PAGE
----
Published on November 18th, 2013 | by Greg0
Wine For The Season (And Any Other)
With Thanksgiving only a couple of weeks away, it’s time to start planning the menu! And whether you’re going to host the big feast at your place or heading to the in-laws, it’s best to have a few bottles of wine on-hand for the festivities.
The most common problem with bringing a bottle- or preparing a menu of vino to go along with a big meal- is trying to figure out how to pair, or guess what wines might be welcome. Which is why it’s best to get a flexible wine that can go with a variety of foods, along with a dark red or sweet white that will work nicely with just about anything. Two of today’s wine options fit the former category, while a third sits nicely in the latter.
The Conundrum 2012 vintages- red and white, both from California- are the latest in this long-running series of interesting proprietary blends, notable for their non-traditional flavors (and secretive origins). The white tilts towards bold, a little sweet and bright, with a bit of sparkle and a hint of citrus. There’s some peach, and maybe some Sauvignon Blanc and some Moscato, and it’s an easy-drinking party pleaser. The red is a versatile winner, drinkable by the glass, and a good bet for those who aren’t snobs but who have gotten bored of the typical Malbec. Some of the flavors are usual- chocolate, red berries- but the balance is great, without any smoke, leather, tar, or anything too distracting. Neither of these might wow connisseurs, but should confuse them, and you can keep your secret safe. Available for around $20/bottle (white) or $22/bottle (red).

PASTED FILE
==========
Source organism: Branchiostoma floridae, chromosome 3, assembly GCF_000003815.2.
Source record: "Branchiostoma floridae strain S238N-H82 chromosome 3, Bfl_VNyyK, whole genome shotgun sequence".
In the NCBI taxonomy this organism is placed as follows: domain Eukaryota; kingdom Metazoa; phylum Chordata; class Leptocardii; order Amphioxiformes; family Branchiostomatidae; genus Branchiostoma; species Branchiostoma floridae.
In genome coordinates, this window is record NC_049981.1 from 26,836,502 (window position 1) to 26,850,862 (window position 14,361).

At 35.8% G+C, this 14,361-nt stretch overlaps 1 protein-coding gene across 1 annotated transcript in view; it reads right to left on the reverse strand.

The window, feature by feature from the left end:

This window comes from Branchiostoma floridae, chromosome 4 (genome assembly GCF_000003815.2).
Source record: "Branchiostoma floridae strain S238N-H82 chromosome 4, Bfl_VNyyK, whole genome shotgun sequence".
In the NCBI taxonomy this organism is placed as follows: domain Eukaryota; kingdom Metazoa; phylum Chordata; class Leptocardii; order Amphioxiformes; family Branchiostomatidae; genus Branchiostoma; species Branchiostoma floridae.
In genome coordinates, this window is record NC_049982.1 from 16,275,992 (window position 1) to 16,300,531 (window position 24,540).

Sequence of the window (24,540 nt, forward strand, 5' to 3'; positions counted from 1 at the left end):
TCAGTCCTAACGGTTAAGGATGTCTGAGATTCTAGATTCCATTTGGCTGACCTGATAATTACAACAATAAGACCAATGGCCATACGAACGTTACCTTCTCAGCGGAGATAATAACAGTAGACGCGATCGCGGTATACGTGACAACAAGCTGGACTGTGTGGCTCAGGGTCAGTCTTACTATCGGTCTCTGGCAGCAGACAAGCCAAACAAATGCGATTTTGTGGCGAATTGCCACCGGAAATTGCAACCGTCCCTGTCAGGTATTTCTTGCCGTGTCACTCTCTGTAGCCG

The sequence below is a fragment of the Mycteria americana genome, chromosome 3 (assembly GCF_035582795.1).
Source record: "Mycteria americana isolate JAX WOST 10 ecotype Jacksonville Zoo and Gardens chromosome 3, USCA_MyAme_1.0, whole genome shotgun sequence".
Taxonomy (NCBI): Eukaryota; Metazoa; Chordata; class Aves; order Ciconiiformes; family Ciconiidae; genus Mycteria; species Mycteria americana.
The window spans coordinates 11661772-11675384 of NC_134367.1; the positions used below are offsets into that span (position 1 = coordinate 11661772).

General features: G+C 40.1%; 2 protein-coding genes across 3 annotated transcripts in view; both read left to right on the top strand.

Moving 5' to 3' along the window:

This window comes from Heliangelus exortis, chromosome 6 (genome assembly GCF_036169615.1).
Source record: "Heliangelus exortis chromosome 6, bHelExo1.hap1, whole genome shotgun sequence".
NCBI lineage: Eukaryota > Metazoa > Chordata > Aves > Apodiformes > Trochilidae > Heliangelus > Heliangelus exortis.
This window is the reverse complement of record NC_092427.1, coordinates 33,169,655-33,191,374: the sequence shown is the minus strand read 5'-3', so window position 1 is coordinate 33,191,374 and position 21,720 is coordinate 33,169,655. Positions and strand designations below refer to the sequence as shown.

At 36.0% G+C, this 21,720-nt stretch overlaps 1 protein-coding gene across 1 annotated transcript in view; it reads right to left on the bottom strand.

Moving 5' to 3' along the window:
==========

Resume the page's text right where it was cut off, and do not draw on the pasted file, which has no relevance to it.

Continuing with the California theme, let’s look at a single varietal wine, via the sister winery Meiomi and their 2012 Pinot Noir. The name comes from the word “coast” in the language of the native Wappo tribe, and the grapes are grown in Monterey, Sonoma, and Santa Barbara counties. It’s an unusual combination- three very different appellations- but the results are a little more finished, more even, if a little less distinctive than your normal Sonoma Pinot Noir. They mention apple and cherry cola in tasting notes, which feels accurate, though we also liked the almost creaminess, a richness that is more common to Cabs, and a buzzy quality that made this one memorable (if a bit harder to pair than the Conundrum). We liked this one quite a bit, a newcomer to our palates, and one we look forward to trying in the future. Runs about $22 per bottle.